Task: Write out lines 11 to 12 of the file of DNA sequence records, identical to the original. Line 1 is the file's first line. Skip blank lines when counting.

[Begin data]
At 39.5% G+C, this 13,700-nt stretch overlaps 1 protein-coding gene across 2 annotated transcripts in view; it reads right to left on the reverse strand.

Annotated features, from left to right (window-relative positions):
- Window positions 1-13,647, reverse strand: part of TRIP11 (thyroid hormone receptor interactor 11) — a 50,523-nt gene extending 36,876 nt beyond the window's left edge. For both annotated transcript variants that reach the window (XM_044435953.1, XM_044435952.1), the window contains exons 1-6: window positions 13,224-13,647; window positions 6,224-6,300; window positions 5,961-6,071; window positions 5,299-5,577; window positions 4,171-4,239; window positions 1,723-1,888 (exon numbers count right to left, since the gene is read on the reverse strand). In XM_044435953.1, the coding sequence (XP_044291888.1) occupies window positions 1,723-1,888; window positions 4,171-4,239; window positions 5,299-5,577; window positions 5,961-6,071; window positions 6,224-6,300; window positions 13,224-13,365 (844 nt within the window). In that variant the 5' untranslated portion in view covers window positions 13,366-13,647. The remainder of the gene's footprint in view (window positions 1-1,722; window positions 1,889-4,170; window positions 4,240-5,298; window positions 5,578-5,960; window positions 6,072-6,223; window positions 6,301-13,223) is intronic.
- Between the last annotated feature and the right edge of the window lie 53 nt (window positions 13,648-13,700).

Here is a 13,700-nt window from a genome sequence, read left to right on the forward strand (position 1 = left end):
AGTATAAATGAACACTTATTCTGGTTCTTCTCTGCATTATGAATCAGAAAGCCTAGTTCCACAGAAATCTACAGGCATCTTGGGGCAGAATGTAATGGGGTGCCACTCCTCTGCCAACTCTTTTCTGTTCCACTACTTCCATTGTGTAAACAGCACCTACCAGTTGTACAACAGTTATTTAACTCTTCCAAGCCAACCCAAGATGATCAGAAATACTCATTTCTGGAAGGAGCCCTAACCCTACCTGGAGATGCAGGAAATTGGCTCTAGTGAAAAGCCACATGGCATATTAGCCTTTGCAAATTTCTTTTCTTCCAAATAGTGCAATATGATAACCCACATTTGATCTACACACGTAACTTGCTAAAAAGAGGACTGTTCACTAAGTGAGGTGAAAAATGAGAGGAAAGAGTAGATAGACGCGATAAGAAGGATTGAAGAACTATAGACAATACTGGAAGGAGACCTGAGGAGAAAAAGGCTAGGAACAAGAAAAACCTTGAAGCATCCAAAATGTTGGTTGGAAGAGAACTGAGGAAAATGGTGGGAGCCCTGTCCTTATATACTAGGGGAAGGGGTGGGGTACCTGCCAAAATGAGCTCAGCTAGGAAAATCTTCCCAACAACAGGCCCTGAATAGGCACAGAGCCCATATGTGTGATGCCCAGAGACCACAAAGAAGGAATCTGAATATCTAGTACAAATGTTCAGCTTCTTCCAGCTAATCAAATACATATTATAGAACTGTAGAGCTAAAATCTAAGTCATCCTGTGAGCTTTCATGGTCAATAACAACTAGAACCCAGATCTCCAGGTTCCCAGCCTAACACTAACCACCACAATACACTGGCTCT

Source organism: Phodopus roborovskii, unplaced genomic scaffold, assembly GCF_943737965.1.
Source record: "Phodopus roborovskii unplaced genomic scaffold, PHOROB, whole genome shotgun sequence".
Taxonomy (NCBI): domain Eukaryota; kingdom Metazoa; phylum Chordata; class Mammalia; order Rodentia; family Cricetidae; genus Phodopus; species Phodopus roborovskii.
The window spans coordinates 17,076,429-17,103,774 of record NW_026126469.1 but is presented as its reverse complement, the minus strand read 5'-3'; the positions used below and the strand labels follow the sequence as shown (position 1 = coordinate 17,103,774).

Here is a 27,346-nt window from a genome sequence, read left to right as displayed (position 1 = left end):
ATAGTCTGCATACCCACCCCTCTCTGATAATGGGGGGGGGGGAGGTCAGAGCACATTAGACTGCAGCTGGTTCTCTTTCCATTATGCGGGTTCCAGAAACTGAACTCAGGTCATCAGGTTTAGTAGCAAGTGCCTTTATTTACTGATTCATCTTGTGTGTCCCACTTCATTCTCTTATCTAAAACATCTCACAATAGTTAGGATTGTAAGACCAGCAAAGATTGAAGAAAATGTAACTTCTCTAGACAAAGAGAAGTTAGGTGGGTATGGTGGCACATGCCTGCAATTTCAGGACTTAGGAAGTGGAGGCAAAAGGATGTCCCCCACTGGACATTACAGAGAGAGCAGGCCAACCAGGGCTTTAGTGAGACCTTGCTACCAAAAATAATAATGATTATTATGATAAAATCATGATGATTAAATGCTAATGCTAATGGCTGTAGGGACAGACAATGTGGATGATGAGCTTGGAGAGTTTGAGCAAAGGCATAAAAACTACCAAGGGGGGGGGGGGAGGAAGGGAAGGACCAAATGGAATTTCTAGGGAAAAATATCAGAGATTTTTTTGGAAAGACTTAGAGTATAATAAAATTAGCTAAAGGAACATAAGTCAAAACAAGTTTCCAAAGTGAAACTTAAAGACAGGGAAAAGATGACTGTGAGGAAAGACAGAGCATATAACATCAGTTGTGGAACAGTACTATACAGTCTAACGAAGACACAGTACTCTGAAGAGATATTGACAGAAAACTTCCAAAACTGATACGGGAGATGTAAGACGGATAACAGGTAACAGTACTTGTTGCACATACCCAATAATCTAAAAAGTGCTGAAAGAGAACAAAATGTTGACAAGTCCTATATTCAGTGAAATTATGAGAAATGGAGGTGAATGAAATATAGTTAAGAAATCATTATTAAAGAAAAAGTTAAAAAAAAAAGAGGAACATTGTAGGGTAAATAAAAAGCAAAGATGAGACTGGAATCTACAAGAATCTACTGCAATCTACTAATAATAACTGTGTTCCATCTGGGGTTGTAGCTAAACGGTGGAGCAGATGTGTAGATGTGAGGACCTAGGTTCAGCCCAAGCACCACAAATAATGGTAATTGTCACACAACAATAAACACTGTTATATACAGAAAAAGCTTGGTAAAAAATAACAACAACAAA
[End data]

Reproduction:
Here is a 27,346-nt window from a genome sequence, read left to right as displayed (position 1 = left end):
ATAGTCTGCATACCCACCCCTCTCTGATAATGGGGGGGGGGGAGGTCAGAGCACATTAGACTGCAGCTGGTTCTCTTTCCATTATGCGGGTTCCAGAAACTGAACTCAGGTCATCAGGTTTAGTAGCAAGTGCCTTTATTTACTGATTCATCTTGTGTGTCCCACTTCATTCTCTTATCTAAAACATCTCACAATAGTTAGGATTGTAAGACCAGCAAAGATTGAAGAAAATGTAACTTCTCTAGACAAAGAGAAGTTAGGTGGGTATGGTGGCACATGCCTGCAATTTCAGGACTTAGGAAGTGGAGGCAAAAGGATGTCCCCCACTGGACATTACAGAGAGAGCAGGCCAACCAGGGCTTTAGTGAGACCTTGCTACCAAAAATAATAATGATTATTATGATAAAATCATGATGATTAAATGCTAATGCTAATGGCTGTAGGGACAGACAATGTGGATGATGAGCTTGGAGAGTTTGAGCAAAGGCATAAAAACTACCAAGGGGGGGGGGGGAGGAAGGGAAGGACCAAATGGAATTTCTAGGGAAAAATATCAGAGATTTTTTTGGAAAGACTTAGAGTATAATAAAATTAGCTAAAGGAACATAAGTCAAAACAAGTTTCCAAAGTGAAACTTAAAGACAGGGAAAAGATGACTGTGAGGAAAGACAGAGCATATAACATCAGTTGTGGAACAGTACTATACAGTCTAACGAAGACACAGTACTCTGAAGAGATATTGACAGAAAACTTCCAAAACTGATACGGGAGATGTAAGACGGATAACAGGTAACAGTACTTGTTGCACATACCCAATAATCTAAAAAGTGCTGAAAGAGAACAAAATGTTGACAAGTCCTATATTCAGTGAAATTATGAGAAATGGAGGTGAATGAAATATAGTTAAGAAATCATTATTAAAGAAAAAGTTAAAAAAAAAAGAGGAACATTGTAGGGTAAATAAAAAGCAAAGATGAGACTGGAATCTACAAGAATCTACTGCAATCTACTAATAATAACTGTGTTCCATCTGGGGTTGTAGCTAAACGGTGGAGCAGATGTGTAGATGTGAGGACCTAGGTTCAGCCCAAGCACCACAAATAATGGTAATTGTCACACAACAATAAACACTGTTATATACAGAAAAAGCTTGGTAAAAAATAACAACAACAAA